British targets in the West Bank and Gaza Strip have come under attack, after Israeli forces captured a top Palestinian militant.
Violence escalated against UK targets
Palestinian protesters set fire to the British Council office in Gaza City, angry that UK prison monitors withdrew from a Jericho jail.
Palestinian Authority president Mahmoud Abbas criticised the US and UK for pulling out the prison inspectors.
But the UK government said it acted out of fears for the inspectors' security.
Israeli forces took control of the jail in the West Bank town of Jericho and killed a guard, demanding the handover of militant leader Ahmed Saadat, who is thought to be behind the killing of an Israeli cabinet minister.
They also captured five other militants.
The prison raid has triggered a wave of violence across occupied territories, directed mainly at Western targets.
The Foreign Office is warning against all travel to the occupied territories.
Crowds also attacked the British Council office in Ramallah in the West Bank, although no British employees or Palestinian members of staff were hurt in either incident.
A branch of HSBC in Ramallah was also attacked.
Mr Saadat and another five Palestinian prisoners had been being monitored by British and US inspectors under an agreement made in 2002.
But they were withdrawn on Tuesday for what they described as security reasons.
Some prisoners were eventually marched out of the jail by Israeli forces, but others, including Mr Saadat, initially refused to give themselves up.
Mr Saadat and dozens of others surrendered to the Israeli troops after dark.
Foreign Secretary Jack Straw issued a written statement to explain why the inspectors were withdrawn - a decision he first considered last year.
And, in a statement to the House of Commons, he said the prison monitors had been removed because the Palestinian Authority had ignored repeated requests to guarantee their safety.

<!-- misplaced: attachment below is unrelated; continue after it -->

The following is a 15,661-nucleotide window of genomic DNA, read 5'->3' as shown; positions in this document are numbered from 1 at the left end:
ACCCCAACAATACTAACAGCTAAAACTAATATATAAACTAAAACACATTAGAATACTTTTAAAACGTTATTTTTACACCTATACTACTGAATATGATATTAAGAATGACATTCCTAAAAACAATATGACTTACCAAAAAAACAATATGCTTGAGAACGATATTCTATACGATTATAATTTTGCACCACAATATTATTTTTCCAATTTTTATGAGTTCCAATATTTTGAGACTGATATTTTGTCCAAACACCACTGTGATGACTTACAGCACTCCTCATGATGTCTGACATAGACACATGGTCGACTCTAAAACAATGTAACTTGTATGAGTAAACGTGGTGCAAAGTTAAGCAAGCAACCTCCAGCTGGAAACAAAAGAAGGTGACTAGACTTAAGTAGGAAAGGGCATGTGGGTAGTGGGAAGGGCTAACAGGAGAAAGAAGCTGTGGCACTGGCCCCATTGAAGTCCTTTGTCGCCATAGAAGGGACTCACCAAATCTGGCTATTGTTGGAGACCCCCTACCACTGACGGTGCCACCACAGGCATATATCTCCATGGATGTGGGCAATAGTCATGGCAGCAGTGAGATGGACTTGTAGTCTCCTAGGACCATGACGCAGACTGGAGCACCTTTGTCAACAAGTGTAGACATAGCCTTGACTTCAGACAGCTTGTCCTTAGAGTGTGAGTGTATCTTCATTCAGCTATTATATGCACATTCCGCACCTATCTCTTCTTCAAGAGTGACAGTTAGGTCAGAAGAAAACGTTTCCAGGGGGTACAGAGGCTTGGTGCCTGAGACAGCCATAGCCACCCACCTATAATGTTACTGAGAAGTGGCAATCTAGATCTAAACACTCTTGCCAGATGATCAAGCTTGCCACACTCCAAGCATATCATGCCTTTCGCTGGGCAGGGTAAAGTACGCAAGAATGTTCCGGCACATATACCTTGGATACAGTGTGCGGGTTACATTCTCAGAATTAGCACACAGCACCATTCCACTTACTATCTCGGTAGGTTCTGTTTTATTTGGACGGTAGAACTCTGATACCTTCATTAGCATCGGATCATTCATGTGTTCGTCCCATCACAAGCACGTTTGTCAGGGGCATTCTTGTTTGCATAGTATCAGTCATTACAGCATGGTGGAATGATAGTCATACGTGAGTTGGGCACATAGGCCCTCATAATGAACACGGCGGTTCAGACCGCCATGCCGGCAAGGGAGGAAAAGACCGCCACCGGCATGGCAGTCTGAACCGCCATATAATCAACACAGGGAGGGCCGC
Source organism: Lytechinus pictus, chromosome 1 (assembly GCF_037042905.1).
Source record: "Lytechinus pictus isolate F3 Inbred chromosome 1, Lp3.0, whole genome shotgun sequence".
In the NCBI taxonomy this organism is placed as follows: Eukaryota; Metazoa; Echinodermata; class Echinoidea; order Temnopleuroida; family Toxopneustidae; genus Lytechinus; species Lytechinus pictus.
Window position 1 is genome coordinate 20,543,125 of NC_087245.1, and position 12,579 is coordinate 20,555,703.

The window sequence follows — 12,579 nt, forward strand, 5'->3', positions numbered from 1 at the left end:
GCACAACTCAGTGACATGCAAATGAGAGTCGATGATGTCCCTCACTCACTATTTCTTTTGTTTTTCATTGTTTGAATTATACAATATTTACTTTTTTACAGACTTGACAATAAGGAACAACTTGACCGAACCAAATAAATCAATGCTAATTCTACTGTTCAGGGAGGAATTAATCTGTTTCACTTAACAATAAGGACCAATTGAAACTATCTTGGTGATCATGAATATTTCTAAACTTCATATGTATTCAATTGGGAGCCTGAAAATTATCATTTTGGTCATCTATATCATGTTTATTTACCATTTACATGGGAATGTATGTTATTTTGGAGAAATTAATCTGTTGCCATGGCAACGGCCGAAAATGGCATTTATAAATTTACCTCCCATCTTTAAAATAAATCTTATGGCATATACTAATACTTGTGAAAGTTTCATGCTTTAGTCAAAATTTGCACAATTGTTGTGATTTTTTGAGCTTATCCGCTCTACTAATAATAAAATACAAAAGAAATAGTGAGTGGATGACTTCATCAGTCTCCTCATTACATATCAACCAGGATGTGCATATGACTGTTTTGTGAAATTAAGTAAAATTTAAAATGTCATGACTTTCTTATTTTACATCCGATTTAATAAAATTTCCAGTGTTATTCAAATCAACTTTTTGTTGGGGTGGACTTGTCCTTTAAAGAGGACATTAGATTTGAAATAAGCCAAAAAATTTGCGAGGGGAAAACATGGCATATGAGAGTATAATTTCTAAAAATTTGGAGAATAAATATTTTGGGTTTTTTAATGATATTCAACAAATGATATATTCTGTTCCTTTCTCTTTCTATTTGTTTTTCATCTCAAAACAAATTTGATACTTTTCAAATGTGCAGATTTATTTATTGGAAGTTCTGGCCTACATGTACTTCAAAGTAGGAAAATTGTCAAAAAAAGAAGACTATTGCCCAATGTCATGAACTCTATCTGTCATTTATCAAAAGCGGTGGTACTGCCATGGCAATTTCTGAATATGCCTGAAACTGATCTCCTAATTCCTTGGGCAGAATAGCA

Mr Straw said: "Safety of the monitors had to be my overriding concern."
The minister said he had made Palestinian leader Mahmoud Abbas aware of his plans and had urged Israel to show "maximum restraint".
Shadow foreign secretary William Hague said the monitors' safety was paramount but questioned whether sufficient consideration had been given to the consequences of sudden withdrawal.
Veteran Labour MP Sir Gerald Kaufman warned the Israelis about creating "their own do-it-yourself ghetto behind a wall encroaching deeply into Palestinian territory" and maintaining illegal Israeli settlers.
Continuing those actions, together with "pre-election stunts" like the Jericho episode, meant the "chances of peace will be impossible and support for Hamas will rise still further," he said.
Simon Boas, a volunteer for an economic policy research institute in Ramallah, told BBC News the timing of the British move was "unfortunate".
"Either, there must have been some idea of the government knowing what would have happened, having withdrawn the British forces from Jericho, and I think some serious questions need to be asked about that," he said.
"Because it has certainly very much damaged the image of Britain here in Ramallah and in the region."
Sir David Green, director general of the British Council, told BBC News the building in Gaza had been "very badly damaged".
Masked gunmen came into the building and started firing shots in the information centre, he said, but a large group from the presidential guard arrived and staff were vacated.
No staff were hurt in the arson attack
The situation deteriorated, Sir David said, when a larger number of demonstrators, many of them armed, arrived and the building set on fire.
"And according to our centre manger both the ground floor and the second floor are completely burnt out."
Mike Gapes, chairman of the Foreign Affairs select committee, said the British government had repeatedly warned it was unhappy about the safety of wardens.
Ahmed Saadat's lawyer Daniel Machover told BBC News he was "extremely distressed" by the UK's decision to withdraw its monitors, in place because of an agreement between the Palestinian Authority and the US and UK.
"The British monitors withdrew and placed Mr Saadat at great risk of being summarily executed because the Israeli authorities have made it clear that's what they would do if he was going to be released," he said.
"Mr Saadat has never been prosecuted or convicted of any offence."